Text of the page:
Hearing Aids

How does a Hearing Aid work?

Hearing Aids consist of three simple parts - a microphone, an amplifier and a speaker. The Hearing Aid operates by receiving sound through the microphone, converting these sound waves into electronic signals and sending them to the amplifier. The amplifier determines the power of the signal and sends these signals to the ear via the speaker.

What kind of Hearing Aids are available?

Digital Hearing Aids are the newest form of Hearing Aid and are rapidly phasing out the older analogue style. Currently, there are four kinds of hearing aids available:

On the Ear (OTE)

On the Ear (OTE)

or "open" fitting, is the newest kind of hearing aid. They are a more discrete and attractive fitting and are suitable for mild to moderate hearing loss.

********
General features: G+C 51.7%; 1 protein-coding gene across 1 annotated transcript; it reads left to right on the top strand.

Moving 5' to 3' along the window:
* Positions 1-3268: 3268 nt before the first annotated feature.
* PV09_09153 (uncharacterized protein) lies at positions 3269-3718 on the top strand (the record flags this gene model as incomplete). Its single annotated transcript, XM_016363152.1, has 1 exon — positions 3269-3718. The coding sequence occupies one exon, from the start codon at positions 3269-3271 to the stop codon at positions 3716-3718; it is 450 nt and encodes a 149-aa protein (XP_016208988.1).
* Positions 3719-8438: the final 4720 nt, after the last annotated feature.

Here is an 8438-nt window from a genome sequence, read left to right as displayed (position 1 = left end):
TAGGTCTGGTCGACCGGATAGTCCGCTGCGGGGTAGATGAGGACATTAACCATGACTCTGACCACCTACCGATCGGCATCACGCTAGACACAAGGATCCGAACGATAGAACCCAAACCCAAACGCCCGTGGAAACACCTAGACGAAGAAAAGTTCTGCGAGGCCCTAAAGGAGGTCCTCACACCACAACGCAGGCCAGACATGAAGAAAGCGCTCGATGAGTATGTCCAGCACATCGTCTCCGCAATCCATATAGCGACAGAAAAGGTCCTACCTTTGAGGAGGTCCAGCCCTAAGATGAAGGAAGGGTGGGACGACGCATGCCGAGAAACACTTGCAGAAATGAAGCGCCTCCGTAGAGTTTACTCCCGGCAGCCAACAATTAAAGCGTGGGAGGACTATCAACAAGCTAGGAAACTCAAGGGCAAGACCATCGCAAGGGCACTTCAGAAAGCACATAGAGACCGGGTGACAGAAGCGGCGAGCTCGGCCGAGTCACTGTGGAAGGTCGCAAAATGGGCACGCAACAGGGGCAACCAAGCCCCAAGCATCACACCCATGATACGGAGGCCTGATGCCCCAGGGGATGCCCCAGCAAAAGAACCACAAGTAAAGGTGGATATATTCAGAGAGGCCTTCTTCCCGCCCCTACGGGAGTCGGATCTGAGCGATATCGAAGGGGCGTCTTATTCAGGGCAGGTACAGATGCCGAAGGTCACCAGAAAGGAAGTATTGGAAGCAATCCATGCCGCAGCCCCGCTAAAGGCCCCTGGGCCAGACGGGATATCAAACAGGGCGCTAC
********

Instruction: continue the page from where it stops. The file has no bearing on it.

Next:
In the Ear (ITE)

In the Ear (ITE)

are used for people with mild to severe hearing loss. As the name suggests, the aid fits completely inside the outer ear. The case is made up of a hard plastic case that holds the electronic parts. ITE hearing aids are usually not fitted in children as they need to be replaced each time the ear canal grows.

Behind the Ear (BTE)

Behind the Ear (BTE)

Hearing Aids are used for people with mild to profound hearing loss. They consist of two sections. The outer section is made up of a plastic case that holds the electronics of the hearing aid. This is visible behind the ear. This case is connected to an ear mold that is inserted into the ear, through which the sound travels.

Canal aids

Canal aids

fit into the ear canal and are available in two styles. The in-the-canal (ITC) hearing aid is made to fit the size and shape of a person's ear canal. A completely-in-canal (CIC) hearing aid is nearly hidden in the ear canal. Both types are used for mild to moderately severe hearing loss. They usually are not recommended for young children or for people with severe to profound hearing loss.